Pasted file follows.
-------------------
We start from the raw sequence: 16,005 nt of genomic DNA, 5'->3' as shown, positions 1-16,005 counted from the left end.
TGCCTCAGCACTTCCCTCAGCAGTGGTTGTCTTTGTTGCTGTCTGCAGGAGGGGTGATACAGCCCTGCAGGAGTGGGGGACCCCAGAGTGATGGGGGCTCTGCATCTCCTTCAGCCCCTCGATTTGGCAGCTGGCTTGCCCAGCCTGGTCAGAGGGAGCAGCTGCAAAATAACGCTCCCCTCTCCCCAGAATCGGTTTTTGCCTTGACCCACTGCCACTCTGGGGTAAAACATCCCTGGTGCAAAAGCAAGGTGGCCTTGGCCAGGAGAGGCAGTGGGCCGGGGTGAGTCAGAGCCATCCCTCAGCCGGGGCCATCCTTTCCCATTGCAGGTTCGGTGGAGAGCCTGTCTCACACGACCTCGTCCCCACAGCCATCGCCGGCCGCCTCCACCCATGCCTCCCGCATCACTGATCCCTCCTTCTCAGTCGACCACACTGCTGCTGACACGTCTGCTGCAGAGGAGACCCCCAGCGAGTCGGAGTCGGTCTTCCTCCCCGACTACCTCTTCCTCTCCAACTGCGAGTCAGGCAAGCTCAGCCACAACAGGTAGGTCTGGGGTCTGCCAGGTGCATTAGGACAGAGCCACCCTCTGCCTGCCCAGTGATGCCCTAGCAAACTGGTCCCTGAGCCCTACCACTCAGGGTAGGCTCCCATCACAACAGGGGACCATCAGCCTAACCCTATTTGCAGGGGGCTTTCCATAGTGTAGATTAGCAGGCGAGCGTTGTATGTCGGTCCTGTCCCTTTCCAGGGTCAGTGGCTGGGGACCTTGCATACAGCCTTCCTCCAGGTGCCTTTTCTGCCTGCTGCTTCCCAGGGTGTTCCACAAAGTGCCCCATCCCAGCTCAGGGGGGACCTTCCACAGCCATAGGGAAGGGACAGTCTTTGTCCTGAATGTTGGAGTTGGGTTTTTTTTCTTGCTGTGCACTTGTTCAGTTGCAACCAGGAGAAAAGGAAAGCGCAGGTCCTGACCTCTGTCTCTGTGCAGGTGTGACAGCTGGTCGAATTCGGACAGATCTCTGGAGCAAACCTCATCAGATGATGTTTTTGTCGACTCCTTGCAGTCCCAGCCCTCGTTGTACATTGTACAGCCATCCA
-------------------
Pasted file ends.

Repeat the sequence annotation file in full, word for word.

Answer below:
We start from the raw sequence: 16,005 nt of genomic DNA, 5'->3' as shown, positions 1-16,005 counted from the left end.
TGCCTCAGCACTTCCCTCAGCAGTGGTTGTCTTTGTTGCTGTCTGCAGGAGGGGTGATACAGCCCTGCAGGAGTGGGGGACCCCAGAGTGATGGGGGCTCTGCATCTCCTTCAGCCCCTCGATTTGGCAGCTGGCTTGCCCAGCCTGGTCAGAGGGAGCAGCTGCAAAATAACGCTCCCCTCTCCCCAGAATCGGTTTTTGCCTTGACCCACTGCCACTCTGGGGTAAAACATCCCTGGTGCAAAAGCAAGGTGGCCTTGGCCAGGAGAGGCAGTGGGCCGGGGTGAGTCAGAGCCATCCCTCAGCCGGGGCCATCCTTTCCCATTGCAGGTTCGGTGGAGAGCCTGTCTCACACGACCTCGTCCCCACAGCCATCGCCGGCCGCCTCCACCCATGCCTCCCGCATCACTGATCCCTCCTTCTCAGTCGACCACACTGCTGCTGACACGTCTGCTGCAGAGGAGACCCCCAGCGAGTCGGAGTCGGTCTTCCTCCCCGACTACCTCTTCCTCTCCAACTGCGAGTCAGGCAAGCTCAGCCACAACAGGTAGGTCTGGGGTCTGCCAGGTGCATTAGGACAGAGCCACCCTCTGCCTGCCCAGTGATGCCCTAGCAAACTGGTCCCTGAGCCCTACCACTCAGGGTAGGCTCCCATCACAACAGGGGACCATCAGCCTAACCCTATTTGCAGGGGGCTTTCCATAGTGTAGATTAGCAGGCGAGCGTTGTATGTCGGTCCTGTCCCTTTCCAGGGTCAGTGGCTGGGGACCTTGCATACAGCCTTCCTCCAGGTGCCTTTTCTGCCTGCTGCTTCCCAGGGTGTTCCACAAAGTGCCCCATCCCAGCTCAGGGGGGACCTTCCACAGCCATAGGGAAGGGACAGTCTTTGTCCTGAATGTTGGAGTTGGGTTTTTTTTCTTGCTGTGCACTTGTTCAGTTGCAACCAGGAGAAAAGGAAAGCGCAGGTCCTGACCTCTGTCTCTGTGCAGGTGTGACAGCTGGTCGAATTCGGACAGATCTCTGGAGCAAACCTCATCAGATGATGTTTTTGTCGACTCCTTGCAGTCCCAGCCCTCGTTGTACATTGTACAGCCATCCA